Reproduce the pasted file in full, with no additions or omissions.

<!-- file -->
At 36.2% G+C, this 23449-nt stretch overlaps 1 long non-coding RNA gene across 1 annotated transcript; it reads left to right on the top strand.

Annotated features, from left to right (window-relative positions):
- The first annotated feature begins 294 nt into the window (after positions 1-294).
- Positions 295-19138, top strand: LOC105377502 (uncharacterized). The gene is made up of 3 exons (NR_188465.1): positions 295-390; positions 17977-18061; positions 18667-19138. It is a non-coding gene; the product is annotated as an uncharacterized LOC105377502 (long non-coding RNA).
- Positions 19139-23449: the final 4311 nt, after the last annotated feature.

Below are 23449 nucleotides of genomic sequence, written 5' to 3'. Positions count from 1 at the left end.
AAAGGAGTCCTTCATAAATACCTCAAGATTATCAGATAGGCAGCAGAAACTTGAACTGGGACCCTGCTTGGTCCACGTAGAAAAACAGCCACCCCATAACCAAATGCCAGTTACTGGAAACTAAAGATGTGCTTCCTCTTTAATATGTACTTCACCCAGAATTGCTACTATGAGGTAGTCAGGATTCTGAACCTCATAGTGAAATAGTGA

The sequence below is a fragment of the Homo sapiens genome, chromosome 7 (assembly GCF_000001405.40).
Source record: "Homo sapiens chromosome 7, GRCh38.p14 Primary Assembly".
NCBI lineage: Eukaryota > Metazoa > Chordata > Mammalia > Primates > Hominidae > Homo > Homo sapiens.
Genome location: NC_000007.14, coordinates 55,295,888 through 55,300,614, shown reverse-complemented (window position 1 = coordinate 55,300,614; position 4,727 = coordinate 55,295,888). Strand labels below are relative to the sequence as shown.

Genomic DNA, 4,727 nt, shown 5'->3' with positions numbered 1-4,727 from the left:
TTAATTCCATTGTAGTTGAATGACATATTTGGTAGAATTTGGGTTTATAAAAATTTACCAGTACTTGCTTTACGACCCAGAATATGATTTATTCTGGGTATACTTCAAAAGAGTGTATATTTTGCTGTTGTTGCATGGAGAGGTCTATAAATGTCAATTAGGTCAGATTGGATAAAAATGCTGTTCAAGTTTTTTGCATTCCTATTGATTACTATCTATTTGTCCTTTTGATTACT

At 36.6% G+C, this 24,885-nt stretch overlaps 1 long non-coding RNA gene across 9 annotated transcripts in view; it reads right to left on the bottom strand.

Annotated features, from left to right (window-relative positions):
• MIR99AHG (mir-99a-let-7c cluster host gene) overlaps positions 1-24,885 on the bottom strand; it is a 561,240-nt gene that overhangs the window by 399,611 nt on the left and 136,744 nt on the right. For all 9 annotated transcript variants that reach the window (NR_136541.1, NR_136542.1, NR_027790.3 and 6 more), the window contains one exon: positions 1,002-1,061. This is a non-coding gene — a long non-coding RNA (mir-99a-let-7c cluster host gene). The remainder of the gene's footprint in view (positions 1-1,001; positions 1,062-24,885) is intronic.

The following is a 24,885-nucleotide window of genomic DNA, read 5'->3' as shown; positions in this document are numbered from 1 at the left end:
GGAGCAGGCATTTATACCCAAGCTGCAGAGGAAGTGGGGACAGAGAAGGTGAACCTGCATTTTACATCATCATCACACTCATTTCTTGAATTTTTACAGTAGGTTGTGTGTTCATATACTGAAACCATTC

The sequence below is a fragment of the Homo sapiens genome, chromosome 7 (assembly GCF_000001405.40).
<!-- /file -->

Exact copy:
At 36.2% G+C, this 23449-nt stretch overlaps 1 long non-coding RNA gene across 1 annotated transcript; it reads left to right on the top strand.

Annotated features, from left to right (window-relative positions):
- The first annotated feature begins 294 nt into the window (after positions 1-294).
- Positions 295-19138, top strand: LOC105377502 (uncharacterized). The gene is made up of 3 exons (NR_188465.1): positions 295-390; positions 17977-18061; positions 18667-19138. It is a non-coding gene; the product is annotated as an uncharacterized LOC105377502 (long non-coding RNA).
- Positions 19139-23449: the final 4311 nt, after the last annotated feature.

Below are 23449 nucleotides of genomic sequence, written 5' to 3'. Positions count from 1 at the left end.
AAAGGAGTCCTTCATAAATACCTCAAGATTATCAGATAGGCAGCAGAAACTTGAACTGGGACCCTGCTTGGTCCACGTAGAAAAACAGCCACCCCATAACCAAATGCCAGTTACTGGAAACTAAAGATGTGCTTCCTCTTTAATATGTACTTCACCCAGAATTGCTACTATGAGGTAGTCAGGATTCTGAACCTCATAGTGAAATAGTGA

The sequence below is a fragment of the Homo sapiens genome, chromosome 7 (assembly GCF_000001405.40).
Source record: "Homo sapiens chromosome 7, GRCh38.p14 Primary Assembly".
NCBI lineage: Eukaryota > Metazoa > Chordata > Mammalia > Primates > Hominidae > Homo > Homo sapiens.
Genome location: NC_000007.14, coordinates 55,295,888 through 55,300,614, shown reverse-complemented (window position 1 = coordinate 55,300,614; position 4,727 = coordinate 55,295,888). Strand labels below are relative to the sequence as shown.

Genomic DNA, 4,727 nt, shown 5'->3' with positions numbered 1-4,727 from the left:
TTAATTCCATTGTAGTTGAATGACATATTTGGTAGAATTTGGGTTTATAAAAATTTACCAGTACTTGCTTTACGACCCAGAATATGATTTATTCTGGGTATACTTCAAAAGAGTGTATATTTTGCTGTTGTTGCATGGAGAGGTCTATAAATGTCAATTAGGTCAGATTGGATAAAAATGCTGTTCAAGTTTTTTGCATTCCTATTGATTACTATCTATTTGTCCTTTTGATTACT

At 36.6% G+C, this 24,885-nt stretch overlaps 1 long non-coding RNA gene across 9 annotated transcripts in view; it reads right to left on the bottom strand.

Annotated features, from left to right (window-relative positions):
• MIR99AHG (mir-99a-let-7c cluster host gene) overlaps positions 1-24,885 on the bottom strand; it is a 561,240-nt gene that overhangs the window by 399,611 nt on the left and 136,744 nt on the right. For all 9 annotated transcript variants that reach the window (NR_136541.1, NR_136542.1, NR_027790.3 and 6 more), the window contains one exon: positions 1,002-1,061. This is a non-coding gene — a long non-coding RNA (mir-99a-let-7c cluster host gene). The remainder of the gene's footprint in view (positions 1-1,001; positions 1,062-24,885) is intronic.

The following is a 24,885-nucleotide window of genomic DNA, read 5'->3' as shown; positions in this document are numbered from 1 at the left end:
GGAGCAGGCATTTATACCCAAGCTGCAGAGGAAGTGGGGACAGAGAAGGTGAACCTGCATTTTACATCATCATCACACTCATTTCTTGAATTTTTACAGTAGGTTGTGTGTTCATATACTGAAACCATTC

The sequence below is a fragment of the Homo sapiens genome, chromosome 7 (assembly GCF_000001405.40).